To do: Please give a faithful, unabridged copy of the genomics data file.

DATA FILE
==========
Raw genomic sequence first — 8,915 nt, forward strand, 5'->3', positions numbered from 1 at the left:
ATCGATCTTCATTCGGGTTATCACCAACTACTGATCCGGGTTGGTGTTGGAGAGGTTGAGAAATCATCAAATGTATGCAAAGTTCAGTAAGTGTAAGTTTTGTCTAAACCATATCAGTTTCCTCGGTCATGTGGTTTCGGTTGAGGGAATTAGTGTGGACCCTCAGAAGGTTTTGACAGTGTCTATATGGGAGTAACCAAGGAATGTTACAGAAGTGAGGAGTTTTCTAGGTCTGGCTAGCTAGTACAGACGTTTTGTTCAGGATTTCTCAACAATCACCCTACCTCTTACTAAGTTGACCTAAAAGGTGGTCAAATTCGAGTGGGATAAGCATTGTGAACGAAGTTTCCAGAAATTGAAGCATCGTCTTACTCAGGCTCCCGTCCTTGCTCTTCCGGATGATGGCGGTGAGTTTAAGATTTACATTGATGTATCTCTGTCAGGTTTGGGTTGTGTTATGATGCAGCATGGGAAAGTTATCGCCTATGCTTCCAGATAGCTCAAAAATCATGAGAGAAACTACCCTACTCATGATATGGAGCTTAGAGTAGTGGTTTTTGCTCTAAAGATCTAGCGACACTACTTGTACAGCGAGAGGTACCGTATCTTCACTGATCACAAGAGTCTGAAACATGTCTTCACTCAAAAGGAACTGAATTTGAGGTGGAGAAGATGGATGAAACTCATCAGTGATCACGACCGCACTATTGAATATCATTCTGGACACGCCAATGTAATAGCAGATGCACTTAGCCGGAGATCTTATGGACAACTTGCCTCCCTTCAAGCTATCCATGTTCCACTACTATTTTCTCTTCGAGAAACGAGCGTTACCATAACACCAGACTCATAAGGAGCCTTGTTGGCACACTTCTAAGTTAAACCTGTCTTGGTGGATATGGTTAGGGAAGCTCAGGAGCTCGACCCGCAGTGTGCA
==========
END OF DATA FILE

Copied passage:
Raw genomic sequence first — 8,915 nt, forward strand, 5'->3', positions numbered from 1 at the left:
ATCGATCTTCATTCGGGTTATCACCAACTACTGATCCGGGTTGGTGTTGGAGAGGTTGAGAAATCATCAAATGTATGCAAAGTTCAGTAAGTGTAAGTTTTGTCTAAACCATATCAGTTTCCTCGGTCATGTGGTTTCGGTTGAGGGAATTAGTGTGGACCCTCAGAAGGTTTTGACAGTGTCTATATGGGAGTAACCAAGGAATGTTACAGAAGTGAGGAGTTTTCTAGGTCTGGCTAGCTAGTACAGACGTTTTGTTCAGGATTTCTCAACAATCACCCTACCTCTTACTAAGTTGACCTAAAAGGTGGTCAAATTCGAGTGGGATAAGCATTGTGAACGAAGTTTCCAGAAATTGAAGCATCGTCTTACTCAGGCTCCCGTCCTTGCTCTTCCGGATGATGGCGGTGAGTTTAAGATTTACATTGATGTATCTCTGTCAGGTTTGGGTTGTGTTATGATGCAGCATGGGAAAGTTATCGCCTATGCTTCCAGATAGCTCAAAAATCATGAGAGAAACTACCCTACTCATGATATGGAGCTTAGAGTAGTGGTTTTTGCTCTAAAGATCTAGCGACACTACTTGTACAGCGAGAGGTACCGTATCTTCACTGATCACAAGAGTCTGAAACATGTCTTCACTCAAAAGGAACTGAATTTGAGGTGGAGAAGATGGATGAAACTCATCAGTGATCACGACCGCACTATTGAATATCATTCTGGACACGCCAATGTAATAGCAGATGCACTTAGCCGGAGATCTTATGGACAACTTGCCTCCCTTCAAGCTATCCATGTTCCACTACTATTTTCTCTTCGAGAAACGAGCGTTACCATAACACCAGACTCATAAGGAGCCTTGTTGGCACACTTCTAAGTTAAACCTGTCTTGGTGGATATGGTTAGGGAAGCTCAGGAGCTCGACCCGCAGTGTGCA